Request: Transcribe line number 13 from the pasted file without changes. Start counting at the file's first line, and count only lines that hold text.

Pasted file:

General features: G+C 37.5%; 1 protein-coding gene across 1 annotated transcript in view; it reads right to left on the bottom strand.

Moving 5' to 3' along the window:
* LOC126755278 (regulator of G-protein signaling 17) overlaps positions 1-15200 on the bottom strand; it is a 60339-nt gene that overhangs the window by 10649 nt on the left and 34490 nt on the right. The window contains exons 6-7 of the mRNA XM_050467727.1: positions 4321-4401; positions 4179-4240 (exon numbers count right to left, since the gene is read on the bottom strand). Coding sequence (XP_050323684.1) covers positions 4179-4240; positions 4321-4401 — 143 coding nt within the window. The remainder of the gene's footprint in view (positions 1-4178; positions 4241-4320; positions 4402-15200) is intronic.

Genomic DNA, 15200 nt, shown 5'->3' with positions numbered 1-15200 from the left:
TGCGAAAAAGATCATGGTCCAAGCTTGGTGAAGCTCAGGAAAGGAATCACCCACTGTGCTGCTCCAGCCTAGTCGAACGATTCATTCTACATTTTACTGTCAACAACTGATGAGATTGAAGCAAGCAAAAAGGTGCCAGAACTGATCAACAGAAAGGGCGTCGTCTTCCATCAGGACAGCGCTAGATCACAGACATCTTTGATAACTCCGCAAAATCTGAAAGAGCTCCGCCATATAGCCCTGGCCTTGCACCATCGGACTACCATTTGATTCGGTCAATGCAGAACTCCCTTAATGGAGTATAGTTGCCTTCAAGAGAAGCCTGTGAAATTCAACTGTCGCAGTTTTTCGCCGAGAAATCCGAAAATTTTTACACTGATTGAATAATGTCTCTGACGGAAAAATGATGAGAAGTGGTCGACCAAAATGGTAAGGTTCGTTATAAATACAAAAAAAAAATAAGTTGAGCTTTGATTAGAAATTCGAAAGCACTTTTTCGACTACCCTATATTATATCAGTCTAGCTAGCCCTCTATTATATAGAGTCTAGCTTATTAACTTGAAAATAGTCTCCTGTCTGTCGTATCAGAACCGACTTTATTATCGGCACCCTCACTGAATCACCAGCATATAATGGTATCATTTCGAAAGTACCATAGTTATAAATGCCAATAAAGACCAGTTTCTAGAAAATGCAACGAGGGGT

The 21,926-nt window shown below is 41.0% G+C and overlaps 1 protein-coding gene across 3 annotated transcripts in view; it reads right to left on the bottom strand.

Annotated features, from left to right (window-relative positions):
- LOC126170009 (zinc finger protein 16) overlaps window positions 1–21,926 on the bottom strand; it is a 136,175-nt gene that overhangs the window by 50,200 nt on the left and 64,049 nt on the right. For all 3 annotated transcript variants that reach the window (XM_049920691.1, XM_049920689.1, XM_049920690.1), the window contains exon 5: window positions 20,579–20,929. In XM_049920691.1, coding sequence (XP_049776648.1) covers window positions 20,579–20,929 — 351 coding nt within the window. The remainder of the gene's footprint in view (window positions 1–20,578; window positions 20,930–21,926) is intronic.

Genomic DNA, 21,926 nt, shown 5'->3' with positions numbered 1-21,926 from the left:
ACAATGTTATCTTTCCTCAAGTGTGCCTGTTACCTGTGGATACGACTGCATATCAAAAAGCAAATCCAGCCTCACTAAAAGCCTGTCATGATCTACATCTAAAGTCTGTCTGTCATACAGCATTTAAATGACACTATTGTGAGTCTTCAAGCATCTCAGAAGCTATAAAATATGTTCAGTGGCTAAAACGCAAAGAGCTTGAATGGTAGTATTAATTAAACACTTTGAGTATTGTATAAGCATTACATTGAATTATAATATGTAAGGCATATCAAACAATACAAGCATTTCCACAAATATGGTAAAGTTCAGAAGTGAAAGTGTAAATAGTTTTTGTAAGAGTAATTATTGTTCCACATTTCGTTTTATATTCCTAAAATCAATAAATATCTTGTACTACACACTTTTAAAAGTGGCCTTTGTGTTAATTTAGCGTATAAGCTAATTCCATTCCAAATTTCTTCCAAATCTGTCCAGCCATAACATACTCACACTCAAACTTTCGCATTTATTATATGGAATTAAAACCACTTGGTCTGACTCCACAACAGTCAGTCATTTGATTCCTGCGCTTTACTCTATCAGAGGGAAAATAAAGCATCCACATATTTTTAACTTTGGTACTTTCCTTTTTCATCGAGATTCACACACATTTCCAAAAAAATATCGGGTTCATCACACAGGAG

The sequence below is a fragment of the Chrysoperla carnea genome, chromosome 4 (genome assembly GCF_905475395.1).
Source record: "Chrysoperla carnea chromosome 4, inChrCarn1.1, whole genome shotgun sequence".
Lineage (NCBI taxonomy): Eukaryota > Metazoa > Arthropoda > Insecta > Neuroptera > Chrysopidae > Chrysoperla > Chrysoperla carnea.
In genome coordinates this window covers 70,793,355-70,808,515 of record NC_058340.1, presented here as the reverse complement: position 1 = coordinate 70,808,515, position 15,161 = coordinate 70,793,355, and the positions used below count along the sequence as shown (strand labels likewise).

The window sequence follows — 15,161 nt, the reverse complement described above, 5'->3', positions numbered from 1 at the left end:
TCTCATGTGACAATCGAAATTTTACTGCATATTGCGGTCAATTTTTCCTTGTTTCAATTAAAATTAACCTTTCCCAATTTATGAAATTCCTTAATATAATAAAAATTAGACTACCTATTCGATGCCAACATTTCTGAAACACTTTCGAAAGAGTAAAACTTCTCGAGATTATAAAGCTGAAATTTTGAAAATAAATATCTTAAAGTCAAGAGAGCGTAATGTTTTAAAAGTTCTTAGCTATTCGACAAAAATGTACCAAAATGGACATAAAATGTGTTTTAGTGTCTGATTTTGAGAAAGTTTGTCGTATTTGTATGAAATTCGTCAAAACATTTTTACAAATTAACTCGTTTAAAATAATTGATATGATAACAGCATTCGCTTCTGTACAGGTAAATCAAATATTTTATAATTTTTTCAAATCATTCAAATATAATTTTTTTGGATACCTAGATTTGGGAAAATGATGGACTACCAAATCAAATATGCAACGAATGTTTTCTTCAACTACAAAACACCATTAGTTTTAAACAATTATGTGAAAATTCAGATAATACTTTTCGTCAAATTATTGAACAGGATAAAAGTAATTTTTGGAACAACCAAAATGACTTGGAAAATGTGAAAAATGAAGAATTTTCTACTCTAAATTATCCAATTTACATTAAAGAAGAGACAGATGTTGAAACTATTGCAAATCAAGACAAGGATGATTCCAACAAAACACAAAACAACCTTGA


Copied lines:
Lineage (NCBI taxonomy): Eukaryota > Metazoa > Arthropoda > Insecta > Neuroptera > Chrysopidae > Chrysoperla > Chrysoperla carnea.